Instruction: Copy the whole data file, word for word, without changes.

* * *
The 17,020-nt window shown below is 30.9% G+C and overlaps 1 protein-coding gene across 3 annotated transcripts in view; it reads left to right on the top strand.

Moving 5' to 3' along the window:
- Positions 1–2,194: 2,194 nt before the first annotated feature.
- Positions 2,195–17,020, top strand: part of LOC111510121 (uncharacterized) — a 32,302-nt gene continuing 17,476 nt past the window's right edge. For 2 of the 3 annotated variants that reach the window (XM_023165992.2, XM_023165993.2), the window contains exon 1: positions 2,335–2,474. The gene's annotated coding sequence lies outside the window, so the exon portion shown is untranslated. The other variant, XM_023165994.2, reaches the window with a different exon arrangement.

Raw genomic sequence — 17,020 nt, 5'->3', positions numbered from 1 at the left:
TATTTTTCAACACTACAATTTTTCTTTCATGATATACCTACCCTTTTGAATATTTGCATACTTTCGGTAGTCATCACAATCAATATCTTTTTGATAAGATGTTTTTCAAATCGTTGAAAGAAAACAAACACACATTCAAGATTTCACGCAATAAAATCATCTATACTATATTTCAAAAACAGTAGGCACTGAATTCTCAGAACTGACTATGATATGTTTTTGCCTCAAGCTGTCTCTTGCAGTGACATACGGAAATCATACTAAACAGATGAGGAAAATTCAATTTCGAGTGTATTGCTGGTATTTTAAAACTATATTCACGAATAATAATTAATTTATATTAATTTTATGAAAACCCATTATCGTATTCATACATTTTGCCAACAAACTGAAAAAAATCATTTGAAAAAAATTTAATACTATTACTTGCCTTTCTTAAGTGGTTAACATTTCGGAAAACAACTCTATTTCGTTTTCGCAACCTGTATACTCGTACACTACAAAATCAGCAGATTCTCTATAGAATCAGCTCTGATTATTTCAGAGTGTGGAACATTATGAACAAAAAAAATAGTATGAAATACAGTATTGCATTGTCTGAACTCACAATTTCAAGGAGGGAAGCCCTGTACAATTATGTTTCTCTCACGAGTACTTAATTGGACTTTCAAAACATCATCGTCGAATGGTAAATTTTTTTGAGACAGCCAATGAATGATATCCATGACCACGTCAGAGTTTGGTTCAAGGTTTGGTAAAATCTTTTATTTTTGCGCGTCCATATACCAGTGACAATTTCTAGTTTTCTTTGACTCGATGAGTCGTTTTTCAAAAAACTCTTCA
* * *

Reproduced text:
The 17,020-nt window shown below is 30.9% G+C and overlaps 1 protein-coding gene across 3 annotated transcripts in view; it reads left to right on the top strand.

Moving 5' to 3' along the window:
- Positions 1–2,194: 2,194 nt before the first annotated feature.
- Positions 2,195–17,020, top strand: part of LOC111510121 (uncharacterized) — a 32,302-nt gene continuing 17,476 nt past the window's right edge. For 2 of the 3 annotated variants that reach the window (XM_023165992.2, XM_023165993.2), the window contains exon 1: positions 2,335–2,474. The gene's annotated coding sequence lies outside the window, so the exon portion shown is untranslated. The other variant, XM_023165994.2, reaches the window with a different exon arrangement.

Raw genomic sequence — 17,020 nt, 5'->3', positions numbered from 1 at the left:
TATTTTTCAACACTACAATTTTTCTTTCATGATATACCTACCCTTTTGAATATTTGCATACTTTCGGTAGTCATCACAATCAATATCTTTTTGATAAGATGTTTTTCAAATCGTTGAAAGAAAACAAACACACATTCAAGATTTCACGCAATAAAATCATCTATACTATATTTCAAAAACAGTAGGCACTGAATTCTCAGAACTGACTATGATATGTTTTTGCCTCAAGCTGTCTCTTGCAGTGACATACGGAAATCATACTAAACAGATGAGGAAAATTCAATTTCGAGTGTATTGCTGGTATTTTAAAACTATATTCACGAATAATAATTAATTTATATTAATTTTATGAAAACCCATTATCGTATTCATACATTTTGCCAACAAACTGAAAAAAATCATTTGAAAAAAATTTAATACTATTACTTGCCTTTCTTAAGTGGTTAACATTTCGGAAAACAACTCTATTTCGTTTTCGCAACCTGTATACTCGTACACTACAAAATCAGCAGATTCTCTATAGAATCAGCTCTGATTATTTCAGAGTGTGGAACATTATGAACAAAAAAAATAGTATGAAATACAGTATTGCATTGTCTGAACTCACAATTTCAAGGAGGGAAGCCCTGTACAATTATGTTTCTCTCACGAGTACTTAATTGGACTTTCAAAACATCATCGTCGAATGGTAAATTTTTTTGAGACAGCCAATGAATGATATCCATGACCACGTCAGAGTTTGGTTCAAGGTTTGGTAAAATCTTTTATTTTTGCGCGTCCATATACCAGTGACAATTTCTAGTTTTCTTTGACTCGATGAGTCGTTTTTCAAAAAACTCTTCA